We're Saved!

The Arizona Republic had this headline on the front of the business section this morning:

Arizona economy will get boost

Oh, is there some interesting structural change in the economy?  Did some local company get a big contract.  No, it turns out that the state government is going to reorganize some of its committees:

Gov. Janet Napolitano announced creation of a new non-profit on
Thursday aimed at improving the state's economy and reducing its
dependence on housing and construction.

The Arizona Economic Resources Organization, or AERO, will bring
together the state's "disorganized" business-recruiting efforts, she

AERO's board of directors will include representatives of government
organizations such as the Commerce and Economic Development Commission,
private enterprise and the state's universities, the governor said.

Is there a single person who reads this and thinks to himself "Oh, that should help?"  Is this really what the Arizona Republic thinks boosts economies and creates value?  Some reorganization among the bureaucrats that run around doling out taxpayer money for relocations so the governor can claim to have boosted the economy, or God forbid, to have created jobs?  How about an income tax cut instead?

Just as an aside, I couldn't help but note this hilarious quote:

"The governor has taken some important and bold steps, probably steps
that we should have taken 20 if not 30 years ago," said Barry Broome,
president and chief executive of the Greater Phoenix Economic Council,
which he said has discussed representation on the AERO board with the

It's simultaneously "bold" and 30 years late.   Is that possible?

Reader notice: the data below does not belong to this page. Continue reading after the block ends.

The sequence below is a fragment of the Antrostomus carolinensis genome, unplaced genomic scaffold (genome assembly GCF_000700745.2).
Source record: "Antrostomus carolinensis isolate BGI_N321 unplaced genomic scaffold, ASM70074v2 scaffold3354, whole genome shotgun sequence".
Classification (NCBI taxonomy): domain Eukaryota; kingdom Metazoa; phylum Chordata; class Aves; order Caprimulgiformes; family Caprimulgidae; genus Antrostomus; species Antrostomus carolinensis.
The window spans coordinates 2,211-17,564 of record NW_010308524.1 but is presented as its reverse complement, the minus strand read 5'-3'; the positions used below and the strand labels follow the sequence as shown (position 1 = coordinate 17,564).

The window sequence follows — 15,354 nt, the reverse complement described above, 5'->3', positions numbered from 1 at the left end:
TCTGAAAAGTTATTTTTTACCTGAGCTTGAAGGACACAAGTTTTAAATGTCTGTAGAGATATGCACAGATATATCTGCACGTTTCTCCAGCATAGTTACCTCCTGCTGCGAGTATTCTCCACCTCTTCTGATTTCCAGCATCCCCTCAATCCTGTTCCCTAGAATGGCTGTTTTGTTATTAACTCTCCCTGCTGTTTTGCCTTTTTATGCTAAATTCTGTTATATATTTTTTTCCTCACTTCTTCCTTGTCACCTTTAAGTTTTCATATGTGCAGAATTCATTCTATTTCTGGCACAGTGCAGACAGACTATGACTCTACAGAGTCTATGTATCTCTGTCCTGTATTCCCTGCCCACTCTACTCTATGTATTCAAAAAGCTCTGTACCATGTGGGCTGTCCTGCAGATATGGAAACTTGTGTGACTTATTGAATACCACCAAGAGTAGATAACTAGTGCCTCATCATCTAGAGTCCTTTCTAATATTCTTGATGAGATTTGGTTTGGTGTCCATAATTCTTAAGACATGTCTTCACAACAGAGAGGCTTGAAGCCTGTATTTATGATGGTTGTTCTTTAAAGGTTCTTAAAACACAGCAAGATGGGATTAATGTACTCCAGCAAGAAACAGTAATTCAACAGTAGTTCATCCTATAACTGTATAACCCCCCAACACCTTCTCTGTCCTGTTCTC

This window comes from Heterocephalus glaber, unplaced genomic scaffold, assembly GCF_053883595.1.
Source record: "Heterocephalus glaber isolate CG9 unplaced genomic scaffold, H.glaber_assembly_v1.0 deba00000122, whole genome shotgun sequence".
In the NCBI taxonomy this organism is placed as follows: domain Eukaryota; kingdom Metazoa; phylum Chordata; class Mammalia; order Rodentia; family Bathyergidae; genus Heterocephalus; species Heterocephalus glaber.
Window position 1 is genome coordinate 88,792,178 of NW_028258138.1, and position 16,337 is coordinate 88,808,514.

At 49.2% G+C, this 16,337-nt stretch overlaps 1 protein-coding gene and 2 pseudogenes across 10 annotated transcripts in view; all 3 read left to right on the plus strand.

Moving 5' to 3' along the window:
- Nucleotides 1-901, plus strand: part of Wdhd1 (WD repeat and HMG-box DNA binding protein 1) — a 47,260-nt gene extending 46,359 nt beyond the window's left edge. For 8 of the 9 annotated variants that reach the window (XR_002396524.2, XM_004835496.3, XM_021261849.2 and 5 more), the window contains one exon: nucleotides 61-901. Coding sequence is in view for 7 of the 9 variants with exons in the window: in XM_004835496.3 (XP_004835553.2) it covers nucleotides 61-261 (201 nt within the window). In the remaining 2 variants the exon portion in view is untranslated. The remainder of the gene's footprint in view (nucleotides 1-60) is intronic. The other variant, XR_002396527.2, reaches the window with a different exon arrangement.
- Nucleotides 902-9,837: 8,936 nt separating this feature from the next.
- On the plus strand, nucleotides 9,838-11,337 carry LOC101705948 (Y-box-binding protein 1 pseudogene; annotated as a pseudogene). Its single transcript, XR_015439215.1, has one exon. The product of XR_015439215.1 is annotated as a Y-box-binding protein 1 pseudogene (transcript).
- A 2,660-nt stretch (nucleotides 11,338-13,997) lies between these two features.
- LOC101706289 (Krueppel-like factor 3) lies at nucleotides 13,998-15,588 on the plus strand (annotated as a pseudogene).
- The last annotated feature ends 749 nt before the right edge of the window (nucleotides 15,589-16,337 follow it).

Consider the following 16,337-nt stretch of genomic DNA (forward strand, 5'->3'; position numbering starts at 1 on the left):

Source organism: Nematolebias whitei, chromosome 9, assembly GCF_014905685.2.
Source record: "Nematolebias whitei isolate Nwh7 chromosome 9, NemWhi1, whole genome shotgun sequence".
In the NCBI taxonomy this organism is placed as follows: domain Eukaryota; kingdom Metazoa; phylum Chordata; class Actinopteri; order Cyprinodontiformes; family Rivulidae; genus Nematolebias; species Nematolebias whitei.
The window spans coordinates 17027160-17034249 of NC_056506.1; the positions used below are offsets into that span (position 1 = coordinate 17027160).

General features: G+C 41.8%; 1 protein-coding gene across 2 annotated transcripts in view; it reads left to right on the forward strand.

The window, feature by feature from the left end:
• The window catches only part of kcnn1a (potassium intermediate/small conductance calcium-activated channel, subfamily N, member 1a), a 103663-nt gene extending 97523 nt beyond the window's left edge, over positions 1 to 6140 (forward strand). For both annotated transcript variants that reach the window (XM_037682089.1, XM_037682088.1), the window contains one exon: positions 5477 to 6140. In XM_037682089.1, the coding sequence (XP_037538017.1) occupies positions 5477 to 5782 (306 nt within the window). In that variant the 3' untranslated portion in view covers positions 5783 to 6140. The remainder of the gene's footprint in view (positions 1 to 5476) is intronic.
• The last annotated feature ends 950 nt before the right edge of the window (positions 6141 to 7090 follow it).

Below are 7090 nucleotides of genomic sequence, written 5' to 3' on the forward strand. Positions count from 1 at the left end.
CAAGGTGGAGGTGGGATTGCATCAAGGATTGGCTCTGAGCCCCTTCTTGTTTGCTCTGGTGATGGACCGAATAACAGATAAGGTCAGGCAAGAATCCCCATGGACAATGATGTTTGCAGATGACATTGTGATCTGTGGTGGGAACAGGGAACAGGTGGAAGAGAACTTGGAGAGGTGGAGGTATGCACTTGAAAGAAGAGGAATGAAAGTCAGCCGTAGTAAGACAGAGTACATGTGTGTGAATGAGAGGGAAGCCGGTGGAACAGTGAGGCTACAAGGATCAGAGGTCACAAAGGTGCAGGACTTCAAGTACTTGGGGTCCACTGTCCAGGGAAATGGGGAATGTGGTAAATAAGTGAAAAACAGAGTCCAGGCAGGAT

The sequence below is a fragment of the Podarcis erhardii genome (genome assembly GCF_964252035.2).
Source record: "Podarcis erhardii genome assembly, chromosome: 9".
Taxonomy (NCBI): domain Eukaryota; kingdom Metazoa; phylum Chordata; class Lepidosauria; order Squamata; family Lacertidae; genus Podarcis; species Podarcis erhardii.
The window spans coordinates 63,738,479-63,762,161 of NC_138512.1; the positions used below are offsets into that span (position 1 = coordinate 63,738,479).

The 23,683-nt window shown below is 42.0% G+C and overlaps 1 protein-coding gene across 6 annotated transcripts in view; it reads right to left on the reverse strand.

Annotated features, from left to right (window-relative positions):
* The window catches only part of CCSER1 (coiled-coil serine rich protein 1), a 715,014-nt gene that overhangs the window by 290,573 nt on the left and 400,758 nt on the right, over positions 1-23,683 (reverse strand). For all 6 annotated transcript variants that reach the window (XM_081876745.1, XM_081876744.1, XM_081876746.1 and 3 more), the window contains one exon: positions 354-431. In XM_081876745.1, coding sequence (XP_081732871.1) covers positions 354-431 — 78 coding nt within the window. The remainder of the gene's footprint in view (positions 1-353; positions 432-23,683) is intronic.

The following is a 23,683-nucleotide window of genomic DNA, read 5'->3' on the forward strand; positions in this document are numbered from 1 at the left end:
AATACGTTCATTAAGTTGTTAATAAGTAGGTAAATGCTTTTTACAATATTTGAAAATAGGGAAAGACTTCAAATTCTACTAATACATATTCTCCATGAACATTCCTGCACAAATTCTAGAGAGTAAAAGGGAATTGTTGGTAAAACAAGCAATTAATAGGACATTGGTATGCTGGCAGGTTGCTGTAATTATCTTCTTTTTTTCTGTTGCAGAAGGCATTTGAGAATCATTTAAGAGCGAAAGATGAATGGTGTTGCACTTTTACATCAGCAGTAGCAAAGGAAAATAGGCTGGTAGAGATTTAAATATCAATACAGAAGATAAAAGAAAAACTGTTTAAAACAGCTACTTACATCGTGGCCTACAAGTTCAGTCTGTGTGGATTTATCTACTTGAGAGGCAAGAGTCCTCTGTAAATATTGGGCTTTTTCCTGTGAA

Update:  As to my last question, it probably is possible.  After all, actually limiting the Congress to the enumerated powers in the Constitution would be both bold and about a hundred years late.


  1. Mesa Econoguy:

    “Gov. Janet Napolitano announced creation of a new non-profit on Thursday aimed at improving the state's economy and reducing its dependence on housing and construction.”

    Let’s see, the approximate contribution to GDP, i.e. economic “heavy lifting,” done by non-profit organizations is…………..hold on, I’ve got it here somewhere………….um…….0%. So that’s a good start.

    Improving AZ’s economy: Our economy needs improvement? AZ is the fastest growing state in the country (for a variety of reasons, some of them legal), and our economy is same.

    Reducing our dependence on housing and construction? Well, we certainly won’t need housing with enormous state-run non-profits.

    I will give this mongoloid woman her economic props: she certainly knows what economic areas are related, just not the right ones.

    This is yet another reason why journalists are clueless, as is our esteemed Governoressness.

  2. Allen:

    I haven't paid attention to software jobs in different places for long. I'd be curious to see how much technology jobs now contribute to Arizona's economy now compare to 2000, 1990, 1980 and even 1970. I suspect it's exploded during the last 20 years. And it's done that without non-profits like this one.